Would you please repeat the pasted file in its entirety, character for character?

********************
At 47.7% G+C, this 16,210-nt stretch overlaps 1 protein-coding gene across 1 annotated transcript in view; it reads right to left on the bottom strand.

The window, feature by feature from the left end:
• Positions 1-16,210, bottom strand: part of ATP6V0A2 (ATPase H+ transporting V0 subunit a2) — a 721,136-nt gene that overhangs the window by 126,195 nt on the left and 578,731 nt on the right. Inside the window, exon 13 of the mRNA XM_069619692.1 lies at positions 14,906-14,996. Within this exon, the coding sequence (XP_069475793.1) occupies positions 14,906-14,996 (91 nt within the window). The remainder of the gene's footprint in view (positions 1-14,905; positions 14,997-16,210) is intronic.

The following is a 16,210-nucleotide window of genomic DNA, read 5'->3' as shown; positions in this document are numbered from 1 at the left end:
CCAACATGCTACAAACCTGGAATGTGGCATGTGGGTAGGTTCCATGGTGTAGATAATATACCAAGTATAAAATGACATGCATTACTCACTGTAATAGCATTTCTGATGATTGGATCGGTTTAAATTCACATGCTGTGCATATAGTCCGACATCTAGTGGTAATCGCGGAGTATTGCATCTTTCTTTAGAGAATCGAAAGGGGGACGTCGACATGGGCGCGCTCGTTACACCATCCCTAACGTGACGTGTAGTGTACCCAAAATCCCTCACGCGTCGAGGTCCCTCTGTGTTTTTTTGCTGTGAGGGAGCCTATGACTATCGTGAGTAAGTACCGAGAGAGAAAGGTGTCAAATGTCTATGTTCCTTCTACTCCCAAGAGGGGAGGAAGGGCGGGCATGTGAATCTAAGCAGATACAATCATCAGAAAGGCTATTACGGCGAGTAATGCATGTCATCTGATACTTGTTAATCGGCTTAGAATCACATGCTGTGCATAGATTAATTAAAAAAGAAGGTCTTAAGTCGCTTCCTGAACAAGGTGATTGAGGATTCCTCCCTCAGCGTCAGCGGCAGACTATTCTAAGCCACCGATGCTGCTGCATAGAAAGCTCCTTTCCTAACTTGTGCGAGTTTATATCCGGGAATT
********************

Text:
At 47.7% G+C, this 16,210-nt stretch overlaps 1 protein-coding gene across 1 annotated transcript in view; it reads right to left on the bottom strand.

The window, feature by feature from the left end:
• Positions 1-16,210, bottom strand: part of ATP6V0A2 (ATPase H+ transporting V0 subunit a2) — a 721,136-nt gene that overhangs the window by 126,195 nt on the left and 578,731 nt on the right. Inside the window, exon 13 of the mRNA XM_069619692.1 lies at positions 14,906-14,996. Within this exon, the coding sequence (XP_069475793.1) occupies positions 14,906-14,996 (91 nt within the window). The remainder of the gene's footprint in view (positions 1-14,905; positions 14,997-16,210) is intronic.

The following is a 16,210-nucleotide window of genomic DNA, read 5'->3' as shown; positions in this document are numbered from 1 at the left end:
CCAACATGCTACAAACCTGGAATGTGGCATGTGGGTAGGTTCCATGGTGTAGATAATATACCAAGTATAAAATGACATGCATTACTCACTGTAATAGCATTTCTGATGATTGGATCGGTTTAAATTCACATGCTGTGCATATAGTCCGACATCTAGTGGTAATCGCGGAGTATTGCATCTTTCTTTAGAGAATCGAAAGGGGGACGTCGACATGGGCGCGCTCGTTACACCATCCCTAACGTGACGTGTAGTGTACCCAAAATCCCTCACGCGTCGAGGTCCCTCTGTGTTTTTTTGCTGTGAGGGAGCCTATGACTATCGTGAGTAAGTACCGAGAGAGAAAGGTGTCAAATGTCTATGTTCCTTCTACTCCCAAGAGGGGAGGAAGGGCGGGCATGTGAATCTAAGCAGATACAATCATCAGAAAGGCTATTACGGCGAGTAATGCATGTCATCTGATACTTGTTAATCGGCTTAGAATCACATGCTGTGCATAGATTAATTAAAAAAGAAGGTCTTAAGTCGCTTCCTGAACAAGGTGATTGAGGATTCCTCCCTCAGCGTCAGCGGCAGACTATTCTAAGCCACCGATGCTGCTGCATAGAAAGCTCCTTTCCTAACTTGTGCGAGTTTATATCCGGGAATT